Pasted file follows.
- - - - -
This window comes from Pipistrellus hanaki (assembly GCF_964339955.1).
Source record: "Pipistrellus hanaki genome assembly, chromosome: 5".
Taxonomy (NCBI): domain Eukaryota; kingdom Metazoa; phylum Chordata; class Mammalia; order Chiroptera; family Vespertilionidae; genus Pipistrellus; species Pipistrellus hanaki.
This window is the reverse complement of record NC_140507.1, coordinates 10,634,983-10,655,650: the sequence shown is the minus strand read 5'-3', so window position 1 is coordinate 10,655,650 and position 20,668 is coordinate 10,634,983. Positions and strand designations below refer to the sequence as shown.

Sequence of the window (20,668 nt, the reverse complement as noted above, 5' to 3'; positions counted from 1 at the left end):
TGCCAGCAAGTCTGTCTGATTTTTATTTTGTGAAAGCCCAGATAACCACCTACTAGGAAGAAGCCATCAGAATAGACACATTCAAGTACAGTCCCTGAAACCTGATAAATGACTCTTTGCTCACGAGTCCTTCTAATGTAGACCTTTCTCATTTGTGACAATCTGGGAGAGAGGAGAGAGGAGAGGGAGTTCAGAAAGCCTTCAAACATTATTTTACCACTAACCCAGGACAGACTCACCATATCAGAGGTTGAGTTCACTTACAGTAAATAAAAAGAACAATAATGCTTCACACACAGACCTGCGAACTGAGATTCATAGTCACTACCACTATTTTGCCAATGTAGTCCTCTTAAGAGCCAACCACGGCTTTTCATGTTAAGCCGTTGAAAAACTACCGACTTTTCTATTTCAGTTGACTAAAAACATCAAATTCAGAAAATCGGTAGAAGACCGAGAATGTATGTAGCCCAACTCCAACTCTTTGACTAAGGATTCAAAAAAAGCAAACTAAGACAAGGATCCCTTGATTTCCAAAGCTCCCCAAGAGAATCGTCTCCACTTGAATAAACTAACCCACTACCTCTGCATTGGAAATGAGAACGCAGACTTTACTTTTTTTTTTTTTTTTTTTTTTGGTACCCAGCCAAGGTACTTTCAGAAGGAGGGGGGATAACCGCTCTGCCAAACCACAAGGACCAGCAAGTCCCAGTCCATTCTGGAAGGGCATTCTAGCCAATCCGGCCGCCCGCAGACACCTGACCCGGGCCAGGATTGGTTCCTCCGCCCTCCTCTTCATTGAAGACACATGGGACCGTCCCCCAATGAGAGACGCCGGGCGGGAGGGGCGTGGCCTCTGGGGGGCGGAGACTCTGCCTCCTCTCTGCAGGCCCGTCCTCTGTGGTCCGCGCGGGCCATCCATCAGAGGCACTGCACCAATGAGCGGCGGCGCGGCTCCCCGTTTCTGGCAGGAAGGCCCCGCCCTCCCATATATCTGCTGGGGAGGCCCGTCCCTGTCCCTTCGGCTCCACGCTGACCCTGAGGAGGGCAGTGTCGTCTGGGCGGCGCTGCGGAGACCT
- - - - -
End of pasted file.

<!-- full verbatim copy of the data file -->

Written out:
This window comes from Pipistrellus hanaki (assembly GCF_964339955.1).
Source record: "Pipistrellus hanaki genome assembly, chromosome: 5".
Taxonomy (NCBI): domain Eukaryota; kingdom Metazoa; phylum Chordata; class Mammalia; order Chiroptera; family Vespertilionidae; genus Pipistrellus; species Pipistrellus hanaki.
This window is the reverse complement of record NC_140507.1, coordinates 10,634,983-10,655,650: the sequence shown is the minus strand read 5'-3', so window position 1 is coordinate 10,655,650 and position 20,668 is coordinate 10,634,983. Positions and strand designations below refer to the sequence as shown.

Sequence of the window (20,668 nt, the reverse complement as noted above, 5' to 3'; positions counted from 1 at the left end):
TGCCAGCAAGTCTGTCTGATTTTTATTTTGTGAAAGCCCAGATAACCACCTACTAGGAAGAAGCCATCAGAATAGACACATTCAAGTACAGTCCCTGAAACCTGATAAATGACTCTTTGCTCACGAGTCCTTCTAATGTAGACCTTTCTCATTTGTGACAATCTGGGAGAGAGGAGAGAGGAGAGGGAGTTCAGAAAGCCTTCAAACATTATTTTACCACTAACCCAGGACAGACTCACCATATCAGAGGTTGAGTTCACTTACAGTAAATAAAAAGAACAATAATGCTTCACACACAGACCTGCGAACTGAGATTCATAGTCACTACCACTATTTTGCCAATGTAGTCCTCTTAAGAGCCAACCACGGCTTTTCATGTTAAGCCGTTGAAAAACTACCGACTTTTCTATTTCAGTTGACTAAAAACATCAAATTCAGAAAATCGGTAGAAGACCGAGAATGTATGTAGCCCAACTCCAACTCTTTGACTAAGGATTCAAAAAAAGCAAACTAAGACAAGGATCCCTTGATTTCCAAAGCTCCCCAAGAGAATCGTCTCCACTTGAATAAACTAACCCACTACCTCTGCATTGGAAATGAGAACGCAGACTTTACTTTTTTTTTTTTTTTTTTTTTTGGTACCCAGCCAAGGTACTTTCAGAAGGAGGGGGGATAACCGCTCTGCCAAACCACAAGGACCAGCAAGTCCCAGTCCATTCTGGAAGGGCATTCTAGCCAATCCGGCCGCCCGCAGACACCTGACCCGGGCCAGGATTGGTTCCTCCGCCCTCCTCTTCATTGAAGACACATGGGACCGTCCCCCAATGAGAGACGCCGGGCGGGAGGGGCGTGGCCTCTGGGGGGCGGAGACTCTGCCTCCTCTCTGCAGGCCCGTCCTCTGTGGTCCGCGCGGGCCATCCATCAGAGGCACTGCACCAATGAGCGGCGGCGCGGCTCCCCGTTTCTGGCAGGAAGGCCCCGCCCTCCCATATATCTGCTGGGGAGGCCCGTCCCTGTCCCTTCGGCTCCACGCTGACCCTGAGGAGGGCAGTGTCGTCTGGGCGGCGCTGCGGAGACCT